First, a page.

in humble life, admitted that display of broad humour and exquisite pathos, 
with which he could, interchangeably and at pleasure, adorn his cottage 
views. Xor was the assemblage of familiar sentiments incompatible in 
Bums, with tliose of the most e^calted dignity. In the inimitable tale ot 
Tarn o* ShaTiter, he has lefl us sufficient evidence of his abilities to com- 
bine the ludicrous with the awful, and even the horrible. No poety with 
the exception of Shakspcare, ever possessed the power of exciting the most 
varied and discordant emotions with such rapid transitions. His humour- 
ous description of death in the poem on J}r. Hornbook borders on the ter- 
rific, and the witches* dance in the kirk of Alloa is at once ludicrous and 
horrible. Deeply must we then regret those avocations which diverted a 
fancy so varied and so vigorous, joined with language and expression suited 
to ail its changes, from leaving a more substantial monument to his owa 
fiune, and to the honour of his country.*' 

The cantata of the Joify JBeggarSf which was not printed at all until some 
time after the poet*8 death, and has not been included in the editions of his 
works until within these few years, cannot be con<udered as it 4eserves, with- 
out strongly heightening our regret that Bums never lived to execute his 
meditated arama. That extraordinary sketch, coupled with his later ly- 
rics in a higher vein, is enough to show that in him we had a master capa- 
ble of placing the musical drama on a level with the lofUest of our classi- 
cal forms. Sepgars JBusIiy and Beggars Opera, sink into tameness in the 
comparison ; and indeed, without profanity to the name of Shakspeare, it 
may be said, that out of such materials, even his genius could hardly have 
constructed a piece in which imagination could have more spleiulidly pre- 
dominated over the outward shows of things — in which the sympathy- 
awakening power of poetry could have been displayed more triumphantly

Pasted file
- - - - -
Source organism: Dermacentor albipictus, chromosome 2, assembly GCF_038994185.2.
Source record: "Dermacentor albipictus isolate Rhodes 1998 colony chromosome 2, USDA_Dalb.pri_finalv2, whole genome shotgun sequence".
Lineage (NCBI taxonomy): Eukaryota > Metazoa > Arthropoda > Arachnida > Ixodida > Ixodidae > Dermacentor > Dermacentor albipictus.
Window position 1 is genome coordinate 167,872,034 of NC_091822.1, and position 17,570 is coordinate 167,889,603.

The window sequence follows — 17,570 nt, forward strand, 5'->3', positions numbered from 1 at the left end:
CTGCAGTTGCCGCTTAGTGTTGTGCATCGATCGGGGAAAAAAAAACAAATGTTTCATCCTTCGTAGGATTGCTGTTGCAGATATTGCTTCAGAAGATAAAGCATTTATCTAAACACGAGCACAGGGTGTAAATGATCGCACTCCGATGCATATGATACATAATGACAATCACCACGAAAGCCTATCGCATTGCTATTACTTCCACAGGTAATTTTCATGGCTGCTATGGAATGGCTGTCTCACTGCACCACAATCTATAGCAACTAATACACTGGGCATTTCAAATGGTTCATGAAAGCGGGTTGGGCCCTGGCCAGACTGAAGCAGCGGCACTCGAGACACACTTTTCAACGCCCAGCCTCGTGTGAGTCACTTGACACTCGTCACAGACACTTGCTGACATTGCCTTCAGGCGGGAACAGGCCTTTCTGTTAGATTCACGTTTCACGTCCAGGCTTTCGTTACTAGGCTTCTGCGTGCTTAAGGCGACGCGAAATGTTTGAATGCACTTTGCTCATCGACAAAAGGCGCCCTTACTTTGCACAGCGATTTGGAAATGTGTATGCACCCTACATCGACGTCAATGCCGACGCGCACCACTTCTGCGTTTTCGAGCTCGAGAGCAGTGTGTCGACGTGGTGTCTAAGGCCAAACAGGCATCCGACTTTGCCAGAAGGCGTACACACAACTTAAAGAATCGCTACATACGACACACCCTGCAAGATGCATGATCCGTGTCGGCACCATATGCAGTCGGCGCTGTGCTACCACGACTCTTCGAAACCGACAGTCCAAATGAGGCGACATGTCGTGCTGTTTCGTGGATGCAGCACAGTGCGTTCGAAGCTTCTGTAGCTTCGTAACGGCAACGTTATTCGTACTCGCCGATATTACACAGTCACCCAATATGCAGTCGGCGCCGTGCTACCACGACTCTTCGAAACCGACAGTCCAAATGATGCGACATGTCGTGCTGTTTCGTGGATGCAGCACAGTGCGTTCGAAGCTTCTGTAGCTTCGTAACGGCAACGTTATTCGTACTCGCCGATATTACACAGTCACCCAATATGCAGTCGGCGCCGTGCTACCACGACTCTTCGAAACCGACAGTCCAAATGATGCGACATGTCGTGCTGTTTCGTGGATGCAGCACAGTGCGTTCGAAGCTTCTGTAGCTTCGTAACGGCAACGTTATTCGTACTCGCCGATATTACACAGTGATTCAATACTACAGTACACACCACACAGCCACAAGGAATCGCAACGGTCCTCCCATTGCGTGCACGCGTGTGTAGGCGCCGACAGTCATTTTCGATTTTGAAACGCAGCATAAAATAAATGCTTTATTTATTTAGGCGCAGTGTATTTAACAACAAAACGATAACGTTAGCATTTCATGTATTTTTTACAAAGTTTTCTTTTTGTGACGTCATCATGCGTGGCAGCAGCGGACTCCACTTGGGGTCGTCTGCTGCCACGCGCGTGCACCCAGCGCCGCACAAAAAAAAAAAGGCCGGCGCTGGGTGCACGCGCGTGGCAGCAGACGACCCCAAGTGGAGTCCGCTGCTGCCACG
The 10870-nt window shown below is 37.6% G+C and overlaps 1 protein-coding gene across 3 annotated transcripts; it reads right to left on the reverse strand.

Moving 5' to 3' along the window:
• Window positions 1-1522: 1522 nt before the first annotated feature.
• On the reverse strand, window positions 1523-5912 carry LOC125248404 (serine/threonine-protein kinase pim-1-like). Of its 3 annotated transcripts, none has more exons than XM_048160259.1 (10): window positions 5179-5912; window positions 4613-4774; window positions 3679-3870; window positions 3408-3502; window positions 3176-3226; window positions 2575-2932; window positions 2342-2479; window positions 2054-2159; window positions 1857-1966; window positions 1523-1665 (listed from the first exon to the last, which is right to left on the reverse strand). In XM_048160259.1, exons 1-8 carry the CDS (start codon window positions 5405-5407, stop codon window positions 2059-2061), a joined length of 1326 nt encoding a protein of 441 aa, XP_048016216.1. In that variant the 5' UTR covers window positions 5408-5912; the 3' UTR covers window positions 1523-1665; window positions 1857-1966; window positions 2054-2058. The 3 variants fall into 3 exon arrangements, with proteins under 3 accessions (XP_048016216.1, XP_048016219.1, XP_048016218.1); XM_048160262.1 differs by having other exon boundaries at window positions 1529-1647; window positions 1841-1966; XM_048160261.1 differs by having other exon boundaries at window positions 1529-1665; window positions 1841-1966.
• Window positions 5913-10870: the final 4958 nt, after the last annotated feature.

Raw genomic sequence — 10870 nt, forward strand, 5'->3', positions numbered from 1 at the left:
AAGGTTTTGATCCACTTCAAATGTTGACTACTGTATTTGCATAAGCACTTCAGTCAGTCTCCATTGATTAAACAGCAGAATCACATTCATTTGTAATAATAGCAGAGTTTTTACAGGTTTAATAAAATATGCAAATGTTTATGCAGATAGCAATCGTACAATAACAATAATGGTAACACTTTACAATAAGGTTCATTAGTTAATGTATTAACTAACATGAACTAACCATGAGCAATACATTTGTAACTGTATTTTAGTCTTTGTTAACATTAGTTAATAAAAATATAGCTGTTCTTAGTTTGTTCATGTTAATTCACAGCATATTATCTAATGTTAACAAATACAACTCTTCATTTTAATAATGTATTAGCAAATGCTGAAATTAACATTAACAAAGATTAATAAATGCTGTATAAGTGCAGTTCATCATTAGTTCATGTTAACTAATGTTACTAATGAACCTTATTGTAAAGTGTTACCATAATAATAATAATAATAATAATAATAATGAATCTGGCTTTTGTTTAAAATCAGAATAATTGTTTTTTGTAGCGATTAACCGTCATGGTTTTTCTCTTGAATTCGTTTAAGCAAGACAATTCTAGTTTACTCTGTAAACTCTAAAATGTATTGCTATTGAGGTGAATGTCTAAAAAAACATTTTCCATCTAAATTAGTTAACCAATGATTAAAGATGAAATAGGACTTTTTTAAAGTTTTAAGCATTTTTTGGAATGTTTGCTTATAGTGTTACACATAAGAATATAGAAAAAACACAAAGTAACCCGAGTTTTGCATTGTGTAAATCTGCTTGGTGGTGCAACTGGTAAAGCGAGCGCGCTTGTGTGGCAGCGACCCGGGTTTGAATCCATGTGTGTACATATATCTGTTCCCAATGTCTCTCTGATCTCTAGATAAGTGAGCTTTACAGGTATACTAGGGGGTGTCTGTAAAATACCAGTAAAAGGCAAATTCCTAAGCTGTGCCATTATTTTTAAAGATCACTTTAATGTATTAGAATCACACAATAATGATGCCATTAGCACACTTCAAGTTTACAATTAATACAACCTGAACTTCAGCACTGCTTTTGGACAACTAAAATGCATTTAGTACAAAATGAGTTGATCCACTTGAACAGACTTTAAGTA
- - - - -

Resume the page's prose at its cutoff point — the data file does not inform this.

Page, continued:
under circumstances of the greatest difficulty. — That remarkable perform- 
ance, by the way, was an early production of the Mauchline period. I 
know nothing but the Tarn o* S/tanter that is calculated to convey so hi^ 
an impression of what Bums might have done. 

As to Burns's want of education and knowledge, Mr. Campbell may not 
have considered, but he must admit, that whatever Burns*s opportunities 
had been at the time when he produced his first poems, such a man as he 
was not likely to be a hard reader, (which he certainly was), and a constant 
observer of men and manners, in a much wider circle of society than al- 
most any other great poet has ever moved in, from three-and- twenty to 
eight-and-thirty, without having thoroughly removed any pretext for au- 
guring unfavourably on that score, of what he might have l^een expected 
to produce in the more elaborate departments of his art, had his life been 
spared to tlie usual limits of humanity. In another way, however, I can- 
not help suspecting that Bums s enlarged knowledge, both of men and books, 
produced an unfavourable effect, rather than otherwise, on the exertions, 
audi as they were, of his later years. His generous spirit was open to the 
impression of every kind of excellence ; his lively imagination, bending its 
own vigour to whatever it touched, made him admire even what other peo- 
ple try to read in vain ; and after travelling, as he did, over the general 
surfiice of our literature, he qipears to have been somewhat startled at the 
consideration of what he himself had, in comparative ignanace, adventur- 

rd| and to have been more intimidftted than encouragea b^ the retrospectt 



In most of the new departments in which he made some trial of his strength, 
(such* for example, as the moral epistle in Pope's vein, the heroic satire, 
Ac), he appears to have soon lost heart, and paused. There is indeed one 
magnificent exception in Tarn o* Shanter — a piece which no one can under- 
stand without believing, that had Bums pursued that vralk, and poured out 
his stores oi traditionary lore, embellished with his extraordinary powers 
of description of all kinds, we might have had from his hand a series of na- 
tional tales, uniting the quaint simplicity, sly humour, and irresistible pathos 
of another Chaucer, with the strong and graceful versification, and mascu- 
line wit and sense of another Dryden. 

This was a sort of feeling that must have in time subsided But let us 

not waste words in regretting what might have been, where so much is.— 
Bums, short and painful as were his years, has lefl behind him a volume 
in which there is inspiration for every fancy, and music for every mood ;